Five years ago laboratory-based XAFS using conventional x-ray tubes for materials characterization was a dead field. A few legacy instruments based on 1970’s technology were still operating, but there had been no interest in its further development due to the growth of synchrotron-based XAFS access in the 1980’s. By the end of 2018, there will be about 15 modern laboratory XAFS and XES systems worldwide for tender and hard x-rays, with that number expected to double in 2019. In a few years, the number of benchtop hard x-ray lab XAFS systems will likely approach the number of hard x-ray XAFS synchrotron beamlines. Yet, we argue here, the two access modes will have relatively disjoint, complementary applications. Laboratory and synchrotron XAFS facilities are not competing.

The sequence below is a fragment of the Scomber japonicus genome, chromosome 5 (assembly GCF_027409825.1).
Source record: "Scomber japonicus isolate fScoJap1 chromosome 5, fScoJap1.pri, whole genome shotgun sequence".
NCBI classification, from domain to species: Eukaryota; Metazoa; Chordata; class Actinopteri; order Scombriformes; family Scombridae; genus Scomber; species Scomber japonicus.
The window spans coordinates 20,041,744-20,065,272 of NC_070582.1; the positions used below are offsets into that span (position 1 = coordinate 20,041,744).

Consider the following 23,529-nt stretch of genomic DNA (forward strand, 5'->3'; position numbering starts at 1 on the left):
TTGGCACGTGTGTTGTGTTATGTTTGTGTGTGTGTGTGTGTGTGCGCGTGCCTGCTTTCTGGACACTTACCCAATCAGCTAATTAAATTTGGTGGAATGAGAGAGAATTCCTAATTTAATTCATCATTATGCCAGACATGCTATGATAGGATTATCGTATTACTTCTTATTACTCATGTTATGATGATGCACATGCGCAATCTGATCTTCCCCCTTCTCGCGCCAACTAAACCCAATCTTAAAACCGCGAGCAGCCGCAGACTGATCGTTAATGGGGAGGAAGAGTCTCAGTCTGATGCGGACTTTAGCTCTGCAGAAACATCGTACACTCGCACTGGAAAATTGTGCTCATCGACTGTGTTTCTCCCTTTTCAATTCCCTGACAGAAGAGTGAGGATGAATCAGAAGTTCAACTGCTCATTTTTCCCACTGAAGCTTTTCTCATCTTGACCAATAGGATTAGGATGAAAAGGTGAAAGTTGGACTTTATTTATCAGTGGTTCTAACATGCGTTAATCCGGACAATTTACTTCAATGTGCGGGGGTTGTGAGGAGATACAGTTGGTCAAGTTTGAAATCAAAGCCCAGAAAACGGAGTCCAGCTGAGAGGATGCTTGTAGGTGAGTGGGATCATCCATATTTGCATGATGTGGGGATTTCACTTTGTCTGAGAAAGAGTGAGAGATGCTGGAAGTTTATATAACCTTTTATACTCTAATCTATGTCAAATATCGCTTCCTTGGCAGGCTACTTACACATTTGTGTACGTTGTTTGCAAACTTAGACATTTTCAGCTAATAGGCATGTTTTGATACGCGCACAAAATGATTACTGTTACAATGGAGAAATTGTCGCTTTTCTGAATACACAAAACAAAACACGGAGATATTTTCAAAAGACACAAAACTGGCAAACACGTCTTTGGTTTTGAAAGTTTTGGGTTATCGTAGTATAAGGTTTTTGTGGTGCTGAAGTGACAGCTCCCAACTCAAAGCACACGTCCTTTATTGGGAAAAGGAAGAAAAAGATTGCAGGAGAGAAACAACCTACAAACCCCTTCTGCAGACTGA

In this talk, I’ll describe my group’s work that has helped lead to the ongoing renaissance of lab-based XAFS and XES using only conventional x-ray tubes. After summarizing the technology, I’ll emphasize the many applications that share a common characteristic: progress requires iterated rapid (often daily) feedback in exactly the common meaning of the term “routine analytical chemistry”. Such problems are technically feasible at synchrotron light sources, but are usually a poor fit with both the facility mission and also its access model. Examples will span from undergraduate education, to phosphorus XES of quantum dots, to in situ studies of pouch cells batteries using 3d transition metals, to the analysis of hexavalent Cr faction in plastics and nuclear storage, to oxidation state analysis of uranium.